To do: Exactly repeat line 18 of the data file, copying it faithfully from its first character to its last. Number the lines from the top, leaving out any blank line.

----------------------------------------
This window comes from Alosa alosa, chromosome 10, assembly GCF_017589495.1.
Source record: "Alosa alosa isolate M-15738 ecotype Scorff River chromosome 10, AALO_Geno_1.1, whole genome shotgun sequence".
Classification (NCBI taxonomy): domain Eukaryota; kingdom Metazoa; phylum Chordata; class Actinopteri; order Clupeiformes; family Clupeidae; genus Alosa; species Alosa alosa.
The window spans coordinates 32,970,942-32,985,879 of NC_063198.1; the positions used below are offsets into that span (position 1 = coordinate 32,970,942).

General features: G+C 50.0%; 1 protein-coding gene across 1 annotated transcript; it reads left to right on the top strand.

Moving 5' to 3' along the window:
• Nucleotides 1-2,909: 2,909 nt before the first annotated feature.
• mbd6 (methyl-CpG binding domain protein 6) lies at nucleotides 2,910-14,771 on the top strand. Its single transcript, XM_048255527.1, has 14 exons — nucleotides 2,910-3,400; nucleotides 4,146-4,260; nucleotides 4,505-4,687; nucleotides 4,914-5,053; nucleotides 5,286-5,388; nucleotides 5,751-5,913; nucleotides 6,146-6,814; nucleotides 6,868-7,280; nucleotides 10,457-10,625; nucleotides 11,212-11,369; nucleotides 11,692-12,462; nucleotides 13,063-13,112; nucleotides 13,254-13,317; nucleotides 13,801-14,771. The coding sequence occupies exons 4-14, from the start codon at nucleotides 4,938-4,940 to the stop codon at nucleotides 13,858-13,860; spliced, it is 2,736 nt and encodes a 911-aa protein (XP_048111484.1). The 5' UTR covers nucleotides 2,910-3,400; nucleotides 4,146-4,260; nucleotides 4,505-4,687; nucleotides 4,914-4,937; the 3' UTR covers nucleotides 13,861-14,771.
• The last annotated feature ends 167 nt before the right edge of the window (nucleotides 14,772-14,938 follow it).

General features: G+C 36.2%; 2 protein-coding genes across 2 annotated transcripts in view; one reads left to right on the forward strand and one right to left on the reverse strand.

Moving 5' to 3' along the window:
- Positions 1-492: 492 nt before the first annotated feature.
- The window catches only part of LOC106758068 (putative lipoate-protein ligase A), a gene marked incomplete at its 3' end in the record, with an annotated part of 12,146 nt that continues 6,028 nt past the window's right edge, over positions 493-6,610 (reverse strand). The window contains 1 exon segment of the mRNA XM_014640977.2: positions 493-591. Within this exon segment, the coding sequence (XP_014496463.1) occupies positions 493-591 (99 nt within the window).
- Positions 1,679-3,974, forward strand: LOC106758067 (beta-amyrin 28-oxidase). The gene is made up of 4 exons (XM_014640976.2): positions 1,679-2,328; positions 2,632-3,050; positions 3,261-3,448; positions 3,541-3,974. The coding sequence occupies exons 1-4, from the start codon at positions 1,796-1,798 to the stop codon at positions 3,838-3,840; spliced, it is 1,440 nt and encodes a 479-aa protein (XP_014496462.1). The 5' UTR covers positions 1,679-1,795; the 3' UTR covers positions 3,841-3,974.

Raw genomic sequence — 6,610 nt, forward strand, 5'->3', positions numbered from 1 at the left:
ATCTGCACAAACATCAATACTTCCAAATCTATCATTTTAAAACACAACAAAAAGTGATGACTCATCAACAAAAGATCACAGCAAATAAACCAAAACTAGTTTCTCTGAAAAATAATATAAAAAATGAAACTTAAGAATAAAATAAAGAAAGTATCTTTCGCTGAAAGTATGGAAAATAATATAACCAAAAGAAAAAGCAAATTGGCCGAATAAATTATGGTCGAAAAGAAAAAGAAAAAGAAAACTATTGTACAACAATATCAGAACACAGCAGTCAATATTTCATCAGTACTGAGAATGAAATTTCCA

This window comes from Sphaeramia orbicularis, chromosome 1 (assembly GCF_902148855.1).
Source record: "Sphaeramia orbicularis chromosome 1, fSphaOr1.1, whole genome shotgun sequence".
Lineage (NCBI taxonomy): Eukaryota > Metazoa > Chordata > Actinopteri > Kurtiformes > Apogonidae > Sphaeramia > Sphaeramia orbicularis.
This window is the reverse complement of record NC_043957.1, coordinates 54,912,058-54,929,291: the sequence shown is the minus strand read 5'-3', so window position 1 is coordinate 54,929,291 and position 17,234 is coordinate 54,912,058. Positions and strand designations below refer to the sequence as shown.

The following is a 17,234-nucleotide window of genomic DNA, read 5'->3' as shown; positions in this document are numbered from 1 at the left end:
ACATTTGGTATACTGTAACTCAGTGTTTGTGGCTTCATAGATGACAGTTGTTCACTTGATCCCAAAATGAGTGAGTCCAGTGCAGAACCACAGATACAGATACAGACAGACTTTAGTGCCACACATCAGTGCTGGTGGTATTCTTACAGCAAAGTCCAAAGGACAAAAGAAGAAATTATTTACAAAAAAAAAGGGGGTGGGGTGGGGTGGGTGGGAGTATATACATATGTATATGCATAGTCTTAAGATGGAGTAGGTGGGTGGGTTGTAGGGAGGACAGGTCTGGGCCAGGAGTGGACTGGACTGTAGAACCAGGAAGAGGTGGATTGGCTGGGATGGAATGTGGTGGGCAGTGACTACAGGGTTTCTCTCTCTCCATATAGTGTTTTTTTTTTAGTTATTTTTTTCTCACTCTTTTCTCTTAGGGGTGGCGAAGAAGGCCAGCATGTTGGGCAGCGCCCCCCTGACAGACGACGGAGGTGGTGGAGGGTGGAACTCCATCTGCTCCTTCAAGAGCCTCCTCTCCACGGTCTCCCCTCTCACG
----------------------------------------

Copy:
Source record: "Sphaeramia orbicularis chromosome 1, fSphaOr1.1, whole genome shotgun sequence".